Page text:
What organising idea should replace the belief that the emerging world will one day converge with the rich world? Mr Sharma’s proposal is cycles. Countries’ prospects rise and fall over cycles of up to ten years. Spurts of fast growth contain the seeds of their own destruction: exuberant investors sponsor frothy projects and politicians become complacent. After a slump banks and firms eventually purge their balance sheets and reformers are emboldened, allowing growth to pick up again.

It is hardly a novel way of thinking about the world, but Mr Sharma has ten tests for working out where countries are on this rollercoaster ride. For example, a country at the beginning of a rising cycle will often have an expanding manufacturing base, stable debts, low inflation, a cheap currency that boosts exports, a state that builds bridges but does not meddle, few crony billionaires, and hungry leaders who have not been in office long enough to become lazy or corrupt.

For investors, the trick is to bet on a country before the next cycle of hype begins (and then sell before it peaks). Fittingly, Mr Sharma is keen on countries that few investors think about much: Pakistan and Romania, for example.

He has a knack for sharp comparisons between countries. Australia’s history of high immigration is contrasted with Japan’s insularity. The puny trade links between India, Pakistan, Bangladesh and Sri Lanka are compared with the umbilical cords that bind South-East Asia and which have made it richer. He is pithy, too. In countries with rotten financial systems, “a shake-up of banking is a shake-up of society”. China’s periodic attempts to perk up its economy are like watching “a ping-pong ball bouncing down stairs”.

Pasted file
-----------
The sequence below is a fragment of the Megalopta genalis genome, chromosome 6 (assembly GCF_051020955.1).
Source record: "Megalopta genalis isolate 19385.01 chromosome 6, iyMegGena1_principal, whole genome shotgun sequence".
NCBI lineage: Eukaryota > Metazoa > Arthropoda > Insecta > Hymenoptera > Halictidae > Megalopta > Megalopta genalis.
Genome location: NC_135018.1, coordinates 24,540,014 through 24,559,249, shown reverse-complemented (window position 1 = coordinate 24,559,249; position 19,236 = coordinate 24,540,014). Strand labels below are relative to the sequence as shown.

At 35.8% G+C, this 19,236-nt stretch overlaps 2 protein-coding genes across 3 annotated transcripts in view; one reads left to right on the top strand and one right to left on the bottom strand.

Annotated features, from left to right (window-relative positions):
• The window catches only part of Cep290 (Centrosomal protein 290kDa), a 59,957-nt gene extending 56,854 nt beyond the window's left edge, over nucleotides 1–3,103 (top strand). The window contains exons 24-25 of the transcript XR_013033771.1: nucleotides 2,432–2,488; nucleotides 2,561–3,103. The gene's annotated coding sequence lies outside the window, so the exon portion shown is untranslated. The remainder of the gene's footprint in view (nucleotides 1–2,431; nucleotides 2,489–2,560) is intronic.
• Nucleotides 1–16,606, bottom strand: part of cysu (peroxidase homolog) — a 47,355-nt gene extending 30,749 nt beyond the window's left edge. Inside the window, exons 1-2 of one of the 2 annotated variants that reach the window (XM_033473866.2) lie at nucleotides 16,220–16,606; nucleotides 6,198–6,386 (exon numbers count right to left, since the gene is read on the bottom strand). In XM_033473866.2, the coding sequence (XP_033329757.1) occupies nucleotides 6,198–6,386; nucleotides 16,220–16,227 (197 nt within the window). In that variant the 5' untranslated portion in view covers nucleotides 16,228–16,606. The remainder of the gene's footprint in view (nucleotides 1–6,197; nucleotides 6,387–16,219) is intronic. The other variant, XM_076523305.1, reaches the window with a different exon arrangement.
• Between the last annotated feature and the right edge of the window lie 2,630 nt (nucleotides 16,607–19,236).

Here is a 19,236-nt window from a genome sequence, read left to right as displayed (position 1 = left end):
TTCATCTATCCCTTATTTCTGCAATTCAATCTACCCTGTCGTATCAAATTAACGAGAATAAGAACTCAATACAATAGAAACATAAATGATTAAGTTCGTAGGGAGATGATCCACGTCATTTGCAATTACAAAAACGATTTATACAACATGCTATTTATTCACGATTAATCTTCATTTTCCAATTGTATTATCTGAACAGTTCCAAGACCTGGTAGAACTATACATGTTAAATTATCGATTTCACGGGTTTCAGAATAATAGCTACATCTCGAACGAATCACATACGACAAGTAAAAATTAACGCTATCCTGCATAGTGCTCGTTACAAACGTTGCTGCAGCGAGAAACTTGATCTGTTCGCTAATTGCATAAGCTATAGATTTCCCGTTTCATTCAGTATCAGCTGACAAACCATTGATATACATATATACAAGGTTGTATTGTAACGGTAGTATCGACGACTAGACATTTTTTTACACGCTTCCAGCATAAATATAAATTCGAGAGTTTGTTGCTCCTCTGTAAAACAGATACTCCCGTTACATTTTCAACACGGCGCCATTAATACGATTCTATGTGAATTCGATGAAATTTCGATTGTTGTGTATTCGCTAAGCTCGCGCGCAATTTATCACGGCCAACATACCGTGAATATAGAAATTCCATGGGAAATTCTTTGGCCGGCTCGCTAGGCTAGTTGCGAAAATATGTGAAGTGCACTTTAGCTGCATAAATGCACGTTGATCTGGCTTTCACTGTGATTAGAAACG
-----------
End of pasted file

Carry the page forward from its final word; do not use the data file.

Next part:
The book has two limitations. First, it is an unashamedly business-class view of the world. Mr Sharma name-drops and networks like mad, often to entertaining effect. Visiting China less than a year after the collapse of Lehman Brothers, he finds an air of “triumphant self-satisfaction”. In 2015 Najib Razak, Malaysia’s prime minister, gets confused while addressing a room full of investors in New York, despite an aide’s attempts to keep him on-message. Yet there is little first-hand reporting on the slower currents of change in the emerging world—such as the shift from the countryside to cities—that continue regardless of where currencies and shares trade.

The second flaw is that Mr Sharma doesn’t tackle whether it makes sense for most people to compare countries as he does. His point is that although no grand theory explains the world, an experienced observer can make informed guesses about which places are on the up or in decline. This is a useful skill for a portfolio manager, shifting money around the world. But it is of less use to people in government, or to companies, whose time horizons are longer. If Mr Sharma is right that global capital flows will remain depressed, and that developing economies face a pedestrian future, then the hot money chasing them will recede—as, perhaps, will the influence of famous fund managers. Until then, Mr Sharma’s book is a fine guide to the great emerging market boom and bust.

This article appeared in the Books & arts section of the print edition under the headline "The long road"